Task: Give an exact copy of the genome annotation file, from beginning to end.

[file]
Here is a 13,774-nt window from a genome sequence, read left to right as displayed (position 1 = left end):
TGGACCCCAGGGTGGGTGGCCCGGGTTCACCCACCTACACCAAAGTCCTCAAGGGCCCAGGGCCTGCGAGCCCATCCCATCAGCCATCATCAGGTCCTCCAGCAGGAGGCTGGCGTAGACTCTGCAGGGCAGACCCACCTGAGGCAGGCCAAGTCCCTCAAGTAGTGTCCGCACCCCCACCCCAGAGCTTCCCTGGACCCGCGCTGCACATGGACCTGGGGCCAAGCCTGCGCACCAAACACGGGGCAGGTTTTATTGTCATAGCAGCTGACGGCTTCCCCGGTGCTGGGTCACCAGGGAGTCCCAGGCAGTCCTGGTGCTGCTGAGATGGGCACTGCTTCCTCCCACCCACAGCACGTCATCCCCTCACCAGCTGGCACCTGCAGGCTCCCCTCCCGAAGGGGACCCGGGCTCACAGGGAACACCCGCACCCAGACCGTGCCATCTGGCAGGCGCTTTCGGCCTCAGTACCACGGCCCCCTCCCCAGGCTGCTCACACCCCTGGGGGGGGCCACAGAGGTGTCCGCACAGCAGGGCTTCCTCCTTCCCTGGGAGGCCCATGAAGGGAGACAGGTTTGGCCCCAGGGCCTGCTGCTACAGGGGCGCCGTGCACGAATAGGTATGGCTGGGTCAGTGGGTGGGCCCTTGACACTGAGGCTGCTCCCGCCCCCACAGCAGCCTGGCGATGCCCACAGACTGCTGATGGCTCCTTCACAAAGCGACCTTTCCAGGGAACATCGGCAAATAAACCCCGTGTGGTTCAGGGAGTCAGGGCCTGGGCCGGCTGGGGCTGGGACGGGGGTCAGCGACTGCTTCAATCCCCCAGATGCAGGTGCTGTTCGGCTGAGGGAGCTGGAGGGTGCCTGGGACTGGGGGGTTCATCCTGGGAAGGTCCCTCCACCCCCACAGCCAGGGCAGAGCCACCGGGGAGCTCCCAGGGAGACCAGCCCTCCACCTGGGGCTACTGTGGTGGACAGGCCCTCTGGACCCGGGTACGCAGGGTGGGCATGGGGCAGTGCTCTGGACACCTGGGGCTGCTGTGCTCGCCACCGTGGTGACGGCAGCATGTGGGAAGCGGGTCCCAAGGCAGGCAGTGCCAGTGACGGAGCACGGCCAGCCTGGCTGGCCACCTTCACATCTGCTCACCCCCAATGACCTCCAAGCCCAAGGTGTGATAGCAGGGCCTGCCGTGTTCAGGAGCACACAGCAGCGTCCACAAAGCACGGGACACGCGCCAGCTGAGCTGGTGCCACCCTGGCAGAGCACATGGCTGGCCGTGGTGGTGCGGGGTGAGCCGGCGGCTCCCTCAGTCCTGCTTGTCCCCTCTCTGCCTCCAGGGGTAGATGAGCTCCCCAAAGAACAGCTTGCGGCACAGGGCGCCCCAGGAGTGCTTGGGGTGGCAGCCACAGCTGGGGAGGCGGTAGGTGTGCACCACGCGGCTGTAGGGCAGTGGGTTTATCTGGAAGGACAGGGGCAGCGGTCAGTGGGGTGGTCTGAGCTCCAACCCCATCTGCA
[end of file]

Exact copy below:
Here is a 13,774-nt window from a genome sequence, read left to right as displayed (position 1 = left end):
TGGACCCCAGGGTGGGTGGCCCGGGTTCACCCACCTACACCAAAGTCCTCAAGGGCCCAGGGCCTGCGAGCCCATCCCATCAGCCATCATCAGGTCCTCCAGCAGGAGGCTGGCGTAGACTCTGCAGGGCAGACCCACCTGAGGCAGGCCAAGTCCCTCAAGTAGTGTCCGCACCCCCACCCCAGAGCTTCCCTGGACCCGCGCTGCACATGGACCTGGGGCCAAGCCTGCGCACCAAACACGGGGCAGGTTTTATTGTCATAGCAGCTGACGGCTTCCCCGGTGCTGGGTCACCAGGGAGTCCCAGGCAGTCCTGGTGCTGCTGAGATGGGCACTGCTTCCTCCCACCCACAGCACGTCATCCCCTCACCAGCTGGCACCTGCAGGCTCCCCTCCCGAAGGGGACCCGGGCTCACAGGGAACACCCGCACCCAGACCGTGCCATCTGGCAGGCGCTTTCGGCCTCAGTACCACGGCCCCCTCCCCAGGCTGCTCACACCCCTGGGGGGGGCCACAGAGGTGTCCGCACAGCAGGGCTTCCTCCTTCCCTGGGAGGCCCATGAAGGGAGACAGGTTTGGCCCCAGGGCCTGCTGCTACAGGGGCGCCGTGCACGAATAGGTATGGCTGGGTCAGTGGGTGGGCCCTTGACACTGAGGCTGCTCCCGCCCCCACAGCAGCCTGGCGATGCCCACAGACTGCTGATGGCTCCTTCACAAAGCGACCTTTCCAGGGAACATCGGCAAATAAACCCCGTGTGGTTCAGGGAGTCAGGGCCTGGGCCGGCTGGGGCTGGGACGGGGGTCAGCGACTGCTTCAATCCCCCAGATGCAGGTGCTGTTCGGCTGAGGGAGCTGGAGGGTGCCTGGGACTGGGGGGTTCATCCTGGGAAGGTCCCTCCACCCCCACAGCCAGGGCAGAGCCACCGGGGAGCTCCCAGGGAGACCAGCCCTCCACCTGGGGCTACTGTGGTGGACAGGCCCTCTGGACCCGGGTACGCAGGGTGGGCATGGGGCAGTGCTCTGGACACCTGGGGCTGCTGTGCTCGCCACCGTGGTGACGGCAGCATGTGGGAAGCGGGTCCCAAGGCAGGCAGTGCCAGTGACGGAGCACGGCCAGCCTGGCTGGCCACCTTCACATCTGCTCACCCCCAATGACCTCCAAGCCCAAGGTGTGATAGCAGGGCCTGCCGTGTTCAGGAGCACACAGCAGCGTCCACAAAGCACGGGACACGCGCCAGCTGAGCTGGTGCCACCCTGGCAGAGCACATGGCTGGCCGTGGTGGTGCGGGGTGAGCCGGCGGCTCCCTCAGTCCTGCTTGTCCCCTCTCTGCCTCCAGGGGTAGATGAGCTCCCCAAAGAACAGCTTGCGGCACAGGGCGCCCCAGGAGTGCTTGGGGTGGCAGCCACAGCTGGGGAGGCGGTAGGTGTGCACCACGCGGCTGTAGGGCAGTGGGTTTATCTGGAAGGACAGGGGCAGCGGTCAGTGGGGTGGTCTGAGCTCCAACCCCATCTGCA